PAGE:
Posted by mowabb at 06:44 AM | TrackBack

First Day of Law School Tutorial

Also via JD2B comes the Southern Methodist University Dedman Law School First Day of Law School Tutorial which claims to be “designed to help prospective law students understand how the Socratic method of instruction used in US law schools differs from the method of instruction used in most US undergraduate education or legal education outside the US.” This tutorial looks interesting, and possibly worth an hour or two of your time if you're starting law school this fall. It shows you cases and sample briefs for those cases, which is definitely helpful. It also tries to tell you what a professor is thinking when she asks a certain question and helps you find the “right” answer she's looking for. As JD2B noted, it's all a little bizarre, but law school is bizarre, and this is free, so, um, why not?

Posted by mowabb at 06:44 AM | TrackBack

March 09, 2005

1L BigLaw Interviewing

WonL offers a detailed account of her recent interview at a BigFirm as she attempts to land a job for her first law school summer. Check it out for tips on preparation (along with links to research sources), as well as an inside look at the process.

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February 18, 2005

Outrageous Things Professors Say

Tony of Parenthetical Statement recently posted a list of comments he and his classmates received on their contracts exams, which Tony describes as “some of the most blunt, outrageous and snarky comments ever to grace a bluebook.” If you're planning to go to law school, you might want to read these comments and the discussion that follows them where Tony's readers (including some law professors) exchange opinions on whether these comments are typical or helpful. If you're a 1L or beyond, the comments might show you that you're not alone in receiving crazy comments or in thinking that professors can be, um, a bit lacking in empathy.

Posted by mowabb at 07:23 AM | TrackBack

January 29, 2005

Grades Perspective and 1L Summer

Buffalo Wings & Vodka joins the chorus of blawggers consoling themselves and each other about the disappointment that too often comes with grades. Mr. Buffalo—who has an impeccably stellar GPA himself and is only joining this chorus out of a desire to help those less fortunate*—offers advice aimed at 1Ls who are concerned that their low grades might prevent them from getting a job, to which he says: Don't worry, you've got a semester to raise your GPA and the first summer job isn't all that important, anyway. Mr. Buffalo concludes:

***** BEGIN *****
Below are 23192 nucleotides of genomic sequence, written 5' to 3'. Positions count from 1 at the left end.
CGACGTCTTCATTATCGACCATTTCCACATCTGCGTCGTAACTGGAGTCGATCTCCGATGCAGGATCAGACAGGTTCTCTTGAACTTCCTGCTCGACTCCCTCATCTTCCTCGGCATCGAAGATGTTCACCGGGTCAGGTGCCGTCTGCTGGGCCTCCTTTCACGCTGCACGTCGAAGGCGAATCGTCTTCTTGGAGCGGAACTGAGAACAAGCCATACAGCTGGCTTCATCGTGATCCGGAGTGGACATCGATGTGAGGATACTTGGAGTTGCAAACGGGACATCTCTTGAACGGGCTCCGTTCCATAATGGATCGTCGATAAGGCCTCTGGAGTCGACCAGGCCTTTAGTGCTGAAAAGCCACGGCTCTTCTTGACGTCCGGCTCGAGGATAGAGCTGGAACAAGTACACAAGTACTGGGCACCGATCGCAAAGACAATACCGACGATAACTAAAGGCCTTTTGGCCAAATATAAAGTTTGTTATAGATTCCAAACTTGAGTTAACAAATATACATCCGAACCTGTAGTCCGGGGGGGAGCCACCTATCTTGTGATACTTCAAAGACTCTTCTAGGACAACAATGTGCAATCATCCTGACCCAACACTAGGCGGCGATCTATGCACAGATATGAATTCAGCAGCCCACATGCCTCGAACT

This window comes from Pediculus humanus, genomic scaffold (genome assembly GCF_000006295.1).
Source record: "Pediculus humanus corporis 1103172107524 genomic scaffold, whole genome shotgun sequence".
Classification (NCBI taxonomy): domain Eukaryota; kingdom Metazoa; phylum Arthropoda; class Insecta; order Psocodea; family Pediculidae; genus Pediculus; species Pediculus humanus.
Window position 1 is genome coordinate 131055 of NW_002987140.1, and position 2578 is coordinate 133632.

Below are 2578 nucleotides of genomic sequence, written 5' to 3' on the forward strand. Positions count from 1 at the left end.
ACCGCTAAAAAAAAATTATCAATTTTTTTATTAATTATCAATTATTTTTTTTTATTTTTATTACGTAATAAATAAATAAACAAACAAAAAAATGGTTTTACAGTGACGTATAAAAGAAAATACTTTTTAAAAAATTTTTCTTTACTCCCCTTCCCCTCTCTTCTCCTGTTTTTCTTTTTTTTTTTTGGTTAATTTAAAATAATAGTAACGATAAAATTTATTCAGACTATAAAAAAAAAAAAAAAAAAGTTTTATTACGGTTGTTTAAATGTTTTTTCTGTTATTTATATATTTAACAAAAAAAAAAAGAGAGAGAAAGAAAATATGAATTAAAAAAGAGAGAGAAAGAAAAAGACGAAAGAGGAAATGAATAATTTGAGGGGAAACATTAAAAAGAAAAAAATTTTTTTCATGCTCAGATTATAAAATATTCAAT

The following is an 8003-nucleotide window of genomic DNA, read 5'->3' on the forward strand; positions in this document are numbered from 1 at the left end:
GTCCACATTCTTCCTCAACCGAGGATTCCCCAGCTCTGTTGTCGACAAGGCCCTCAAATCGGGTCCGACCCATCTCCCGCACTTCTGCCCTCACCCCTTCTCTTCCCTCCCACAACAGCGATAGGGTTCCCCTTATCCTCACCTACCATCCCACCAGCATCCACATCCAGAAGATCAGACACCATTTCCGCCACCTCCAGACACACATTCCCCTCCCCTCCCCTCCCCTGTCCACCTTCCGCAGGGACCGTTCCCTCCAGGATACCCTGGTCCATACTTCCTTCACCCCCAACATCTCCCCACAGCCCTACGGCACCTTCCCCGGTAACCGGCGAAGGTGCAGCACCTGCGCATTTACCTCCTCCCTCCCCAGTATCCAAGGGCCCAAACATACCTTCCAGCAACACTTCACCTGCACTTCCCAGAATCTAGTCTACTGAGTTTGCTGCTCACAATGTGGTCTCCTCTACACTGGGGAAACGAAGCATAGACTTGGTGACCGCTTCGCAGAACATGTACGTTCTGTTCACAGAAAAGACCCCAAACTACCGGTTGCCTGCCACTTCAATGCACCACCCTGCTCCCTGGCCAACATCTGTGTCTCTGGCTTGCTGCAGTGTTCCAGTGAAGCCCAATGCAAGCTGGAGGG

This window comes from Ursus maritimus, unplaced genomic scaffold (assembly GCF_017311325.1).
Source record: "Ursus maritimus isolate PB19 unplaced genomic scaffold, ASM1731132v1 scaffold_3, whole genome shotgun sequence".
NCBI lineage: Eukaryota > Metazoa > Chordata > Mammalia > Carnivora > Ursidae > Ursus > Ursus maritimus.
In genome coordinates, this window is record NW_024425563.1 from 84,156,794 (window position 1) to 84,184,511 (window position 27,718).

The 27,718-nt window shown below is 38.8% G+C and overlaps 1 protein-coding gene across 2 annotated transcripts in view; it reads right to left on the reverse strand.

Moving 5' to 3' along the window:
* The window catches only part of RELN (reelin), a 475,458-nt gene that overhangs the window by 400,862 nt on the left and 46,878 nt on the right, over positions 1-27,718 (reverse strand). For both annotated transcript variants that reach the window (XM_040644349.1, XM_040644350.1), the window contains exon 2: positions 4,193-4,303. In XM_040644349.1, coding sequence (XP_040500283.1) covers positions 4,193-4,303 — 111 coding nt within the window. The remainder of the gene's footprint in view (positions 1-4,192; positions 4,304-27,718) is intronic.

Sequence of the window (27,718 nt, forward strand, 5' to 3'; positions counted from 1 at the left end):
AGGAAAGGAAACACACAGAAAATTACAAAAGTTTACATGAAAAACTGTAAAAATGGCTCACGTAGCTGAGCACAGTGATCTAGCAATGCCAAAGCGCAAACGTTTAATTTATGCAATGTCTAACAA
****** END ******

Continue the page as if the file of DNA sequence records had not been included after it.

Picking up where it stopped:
Mainly, remember that it's only law school. Have some fun. Hell, after a semester, you probably don't even want to be a lawyer anymore. So why stress? 
* This post has been modified at the request of Blawg Wisdom's vast audience. Please see the comments for more details.

Posted by mowabb at 07:39 AM | Comments (2) | TrackBack

December 13, 2004

First Rule Of Exam Club

Matt Schuh has just finished his first semester of law school and he has a tip for current law students and law students to be: “quit talking about exams after they're over.” [link via Notes from the (Legal) Underground]

Posted by mowabb at 09:40 PM | Comments (1) | TrackBack

December 11, 2004

More Study and Exam Tips

Sapre Aude is living up to its promise of being generous with the study and exam tips this week. It didn't quite manage one per day, but hey, it's good to aim high. The tips were: And for fun, Sapere Aude also offers this picture to perfectly capture the feeling of finals. Hats off to Sapere Aude generally for being a great resource for law students everywhere, and particularly for the students at Indiana University School of Law in Indianapolis. I don't see evidence that Sapere Aude is related to the student government at IU, but law school student governments would still do well to take a hint from Sapere Aude and put up their own blawgs for both the entertainment and edification of their peers. And, hey, they can host those student blawgs at blawgcoop, so it would be an easy thing to do...

Posted by mowabb at 10:11 AM | TrackBack

December 06, 2004

Message to 1Ls: It Gets Better

Jeremy Blachman offers some unsolicited advice for 1Ls heading into their first round of finals:
Right now is the hardest point, because there's all of this material and no way of knowing where you stand. If you're just worried that you can't do this for three years, that you can't handle it -- you're mere weeks from the end of the semester, and, really, truly, honestly -- the spring is so much better, and 2L and 3L are nothing. No matter how you're feeling now, it's not like that forever.
Meanwhile, Stay of Execution has kindly linked up her past advice on the topic of finals, including: Both Jeremy and Scheherazade are quite right: Your finals will probably never feel like this again. You may never feel like this again. So enjoy the craziness, if you can, and best wishes for a sane and successful finals season.

Posted by mowabb at 03:01 PM | TrackBack

December 05, 2004

Schedule time coming right up

While many a law student is thinking finals these days, others are looking ahead. In that vein, the latest Letter to Wormwood over at Three Years of Hell details some strategies for 1Ls facing their first task for 2L year: picking courses.